Jon Jones Should Embrace His Role As The Bad Guy

By Raphael Garcia

The reaction to sports personalities is never going to be an exact science. Look at every realm of professional play and you will find individuals that fans will love to hate, as well as those that garner love no matter where they go or what they do. Combat sports are no different, especially within mixed martial arts, where fans have an almost uncanny interaction with the stars they enjoy watching. One individual has become quite the conundrum, and that is the UFC light heavyweight champion Jon Jones.

At 24 years of age, Jon Jones is still a very young man in a sport that is usually dominated by individuals older and more experienced than him. With a 15-1 record, Jones has been considered a phenom in the sport since his 2009 bout against Stephan Bonnar, in which he put on a show with spinning back elbows and German suplexes. A coming out show if there ever was one, from that point on everyone expected Jones to become a star, not only within mixed martial arts, but potentially as a mainstream superstar. He went from undercard status to loved champion in a little more than two years. The UFC had their star that the fans love to build up to the endless opportunities that would be to come. However, that would not last long.

Rumblings began around the reality of Jones’s persona. Some individuals began to question if he was really the humble, contrite individual that was being reported to us through the UFC’s media vessels. Jones didn’t help himself as he started completing more media engagements, and fans’ perception of Jones began to change. Words such as “conceited” and “arrogant” began to seep in as adjectives when describing the fighter who was hopefully going to be one of the backs needed to carry mixed martial arts into the mainstream. 

Jones stands poised to defend his title at UFC 145 against his former friend and training partner Rashad Evans, another individual who was typecast as conceited during his time on The Ultimate Fighter. Dialogue around the perception of Jones has drastically changed if you look at him now and when he won the belt a little over a year ago. Instead of being the classic fan favorite, many individuals root against him, not to see the other fighter win, but simply wanting Jones to lose. Fight fans point towards his personality seeming “fake,” or that he is trying to be something that he isn’t. In less than a year, he has fallen from the good graces of those paying for the fights, and while this has not deterred his “position” in the organization, it is very apparent that “Bones” is not as loved as he once was.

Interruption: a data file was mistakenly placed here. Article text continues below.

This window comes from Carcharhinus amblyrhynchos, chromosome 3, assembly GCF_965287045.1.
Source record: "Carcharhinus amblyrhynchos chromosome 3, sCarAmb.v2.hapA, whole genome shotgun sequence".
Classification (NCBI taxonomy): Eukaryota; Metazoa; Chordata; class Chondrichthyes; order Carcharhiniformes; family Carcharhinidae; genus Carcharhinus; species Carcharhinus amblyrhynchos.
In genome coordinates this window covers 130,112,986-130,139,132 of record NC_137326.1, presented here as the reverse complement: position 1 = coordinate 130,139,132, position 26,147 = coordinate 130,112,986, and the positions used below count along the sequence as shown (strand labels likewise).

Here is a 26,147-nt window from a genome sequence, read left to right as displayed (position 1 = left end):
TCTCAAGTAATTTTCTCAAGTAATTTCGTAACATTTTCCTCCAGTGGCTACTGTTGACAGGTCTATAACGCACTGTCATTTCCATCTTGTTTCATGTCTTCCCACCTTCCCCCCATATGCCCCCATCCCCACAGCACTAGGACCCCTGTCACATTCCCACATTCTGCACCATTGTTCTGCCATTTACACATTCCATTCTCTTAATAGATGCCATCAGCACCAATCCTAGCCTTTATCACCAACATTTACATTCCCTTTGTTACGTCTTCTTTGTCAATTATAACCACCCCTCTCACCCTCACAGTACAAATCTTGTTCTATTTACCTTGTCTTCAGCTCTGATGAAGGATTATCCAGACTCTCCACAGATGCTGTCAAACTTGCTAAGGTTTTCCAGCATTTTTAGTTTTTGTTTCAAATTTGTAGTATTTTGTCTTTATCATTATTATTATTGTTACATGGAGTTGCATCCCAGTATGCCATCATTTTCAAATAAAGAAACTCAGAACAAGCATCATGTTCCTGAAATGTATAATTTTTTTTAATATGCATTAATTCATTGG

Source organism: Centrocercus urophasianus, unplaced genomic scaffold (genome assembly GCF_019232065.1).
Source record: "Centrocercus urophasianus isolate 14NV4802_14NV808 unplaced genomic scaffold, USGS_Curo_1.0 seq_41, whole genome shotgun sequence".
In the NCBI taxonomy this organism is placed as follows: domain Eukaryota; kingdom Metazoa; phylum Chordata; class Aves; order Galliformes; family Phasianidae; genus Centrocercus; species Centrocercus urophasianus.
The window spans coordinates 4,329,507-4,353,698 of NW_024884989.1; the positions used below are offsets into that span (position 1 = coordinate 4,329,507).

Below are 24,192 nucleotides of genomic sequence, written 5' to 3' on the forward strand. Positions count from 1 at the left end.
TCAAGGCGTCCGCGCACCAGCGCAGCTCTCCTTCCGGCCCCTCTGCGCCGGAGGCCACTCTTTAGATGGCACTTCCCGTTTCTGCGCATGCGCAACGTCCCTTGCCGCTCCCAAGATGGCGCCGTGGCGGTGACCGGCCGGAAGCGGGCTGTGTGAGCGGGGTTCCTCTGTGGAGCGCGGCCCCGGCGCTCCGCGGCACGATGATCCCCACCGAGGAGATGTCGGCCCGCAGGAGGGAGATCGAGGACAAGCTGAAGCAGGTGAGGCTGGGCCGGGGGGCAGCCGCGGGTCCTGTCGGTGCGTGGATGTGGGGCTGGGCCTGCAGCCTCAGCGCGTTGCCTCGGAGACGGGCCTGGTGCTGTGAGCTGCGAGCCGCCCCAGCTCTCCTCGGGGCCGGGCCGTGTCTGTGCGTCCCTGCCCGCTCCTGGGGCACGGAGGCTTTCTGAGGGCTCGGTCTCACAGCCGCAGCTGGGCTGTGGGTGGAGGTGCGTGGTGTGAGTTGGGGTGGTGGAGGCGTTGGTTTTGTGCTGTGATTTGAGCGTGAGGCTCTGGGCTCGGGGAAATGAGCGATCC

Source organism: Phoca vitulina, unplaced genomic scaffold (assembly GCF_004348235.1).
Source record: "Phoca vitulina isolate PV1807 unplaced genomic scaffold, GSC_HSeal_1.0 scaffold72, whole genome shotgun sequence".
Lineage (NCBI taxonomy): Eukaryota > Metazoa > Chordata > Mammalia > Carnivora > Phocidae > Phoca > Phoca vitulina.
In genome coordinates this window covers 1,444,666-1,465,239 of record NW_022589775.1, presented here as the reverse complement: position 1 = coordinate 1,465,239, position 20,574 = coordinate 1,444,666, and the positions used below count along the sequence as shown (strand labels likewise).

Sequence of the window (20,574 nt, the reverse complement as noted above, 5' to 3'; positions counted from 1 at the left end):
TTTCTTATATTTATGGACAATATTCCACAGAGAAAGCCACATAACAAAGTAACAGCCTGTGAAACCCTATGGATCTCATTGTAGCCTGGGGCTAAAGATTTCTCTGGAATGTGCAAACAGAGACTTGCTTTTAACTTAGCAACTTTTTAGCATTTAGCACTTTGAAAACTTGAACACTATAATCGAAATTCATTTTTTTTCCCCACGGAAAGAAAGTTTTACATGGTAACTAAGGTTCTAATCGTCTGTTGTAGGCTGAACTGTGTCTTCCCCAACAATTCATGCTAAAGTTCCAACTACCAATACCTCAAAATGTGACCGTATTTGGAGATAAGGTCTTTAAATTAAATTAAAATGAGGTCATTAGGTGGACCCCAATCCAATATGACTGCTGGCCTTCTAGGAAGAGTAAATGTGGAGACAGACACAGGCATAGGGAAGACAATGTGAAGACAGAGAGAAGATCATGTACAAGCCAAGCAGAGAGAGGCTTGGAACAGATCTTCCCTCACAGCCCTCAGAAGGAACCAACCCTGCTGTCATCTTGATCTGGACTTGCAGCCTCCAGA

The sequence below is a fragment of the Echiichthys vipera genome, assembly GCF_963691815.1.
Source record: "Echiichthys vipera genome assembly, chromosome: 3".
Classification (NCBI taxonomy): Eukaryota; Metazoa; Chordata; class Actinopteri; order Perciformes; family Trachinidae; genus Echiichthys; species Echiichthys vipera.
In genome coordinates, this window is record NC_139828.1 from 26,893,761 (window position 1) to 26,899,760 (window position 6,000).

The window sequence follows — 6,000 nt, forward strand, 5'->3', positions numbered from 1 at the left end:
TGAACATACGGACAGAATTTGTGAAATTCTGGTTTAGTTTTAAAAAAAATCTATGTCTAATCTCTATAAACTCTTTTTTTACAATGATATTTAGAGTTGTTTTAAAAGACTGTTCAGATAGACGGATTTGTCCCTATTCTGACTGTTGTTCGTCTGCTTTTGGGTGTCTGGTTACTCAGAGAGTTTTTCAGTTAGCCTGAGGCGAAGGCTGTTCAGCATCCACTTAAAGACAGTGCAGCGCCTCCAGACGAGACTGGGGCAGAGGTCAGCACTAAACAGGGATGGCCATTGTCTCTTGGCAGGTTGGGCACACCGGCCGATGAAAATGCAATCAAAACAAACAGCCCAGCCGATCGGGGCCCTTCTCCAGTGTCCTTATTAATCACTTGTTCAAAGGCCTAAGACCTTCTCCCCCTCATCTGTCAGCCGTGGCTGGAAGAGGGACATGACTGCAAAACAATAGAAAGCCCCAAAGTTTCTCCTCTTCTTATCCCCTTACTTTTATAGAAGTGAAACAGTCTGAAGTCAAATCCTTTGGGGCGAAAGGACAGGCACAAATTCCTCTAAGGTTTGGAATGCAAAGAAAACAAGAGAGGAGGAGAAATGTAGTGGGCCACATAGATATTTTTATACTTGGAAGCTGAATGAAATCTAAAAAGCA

What happened? Was it the way that Jones often speaks in a “Manifest Destiny” tone when talking about his position in the UFC’s light heavyweight division? Is this why people consider him arrogant or conceited? How about how uncomfortable he seems in front of the camera at times? No matter what situation fans will point towards, Jones and his handlers should have one reaction towards the whole ordeal.

Embrace it. Flat out. Jones is a professional athlete and his job is and will always be to go into his arena of play and win. So far, Jones has done a fantastic job of doing just that. He’s good at what he does, and has done a not so great job relaying that to the fans when asked. People have scoffed at his comments of wanting to “do things better than Muhammad Ali,” when he was questioned about the comparison between himself and the sports icon. Jones is at the point where nearly everything that he will and can do will garner some type of scorn from fight consumers, so my suggestion is to fully embrace it.

I can point towards other individuals who embraced the “heel” aspect of mixed martial arts and have enjoyed success as that role has grown and almost shifted. Chael Sonnen and Josh Barnett are two fighters that are consistently ranked near the top of their divisions. They both share the similar distinction of having their careers tainted by suspensions due to performance enhancing drugs. However, both have risen to near superstardom as they have taken on these personas that played into the hate that fans would spill their way. What’s even more impressive is the way that fans have begun to embrace these individuals in an almost cult like fashion. Both individuals have been able to parlay their actions into high profile fights and that equates to high paydays, which is always the bottom line when it comes to professional sports.

While I’m not saying Jones should start cutting professional wrestling promos after winning bouts, he should really embrace the way the fans perceive him and not go out of his way to convert them into fans. If they hate you, let them hate you. Jones is in a great position because he continues to put on the exciting fights that fans will pay to see either way. Unlike the criticism that follows Ben Askren, Jones is giving mainstream fight fans what they want to see against tough competition each and every time out.

No matter what you do — no matter what you say or how often you smile — sports fans will always find a reason to dislike you. Jon Jones shot to the top of mixed martial arts, and now he is facing the same exact hate that has befallen others. Instead of trying to erase the stigma that comes with it, he should welcome it. And with it welcome the bigger paydays and opportunities that will open up down the line.

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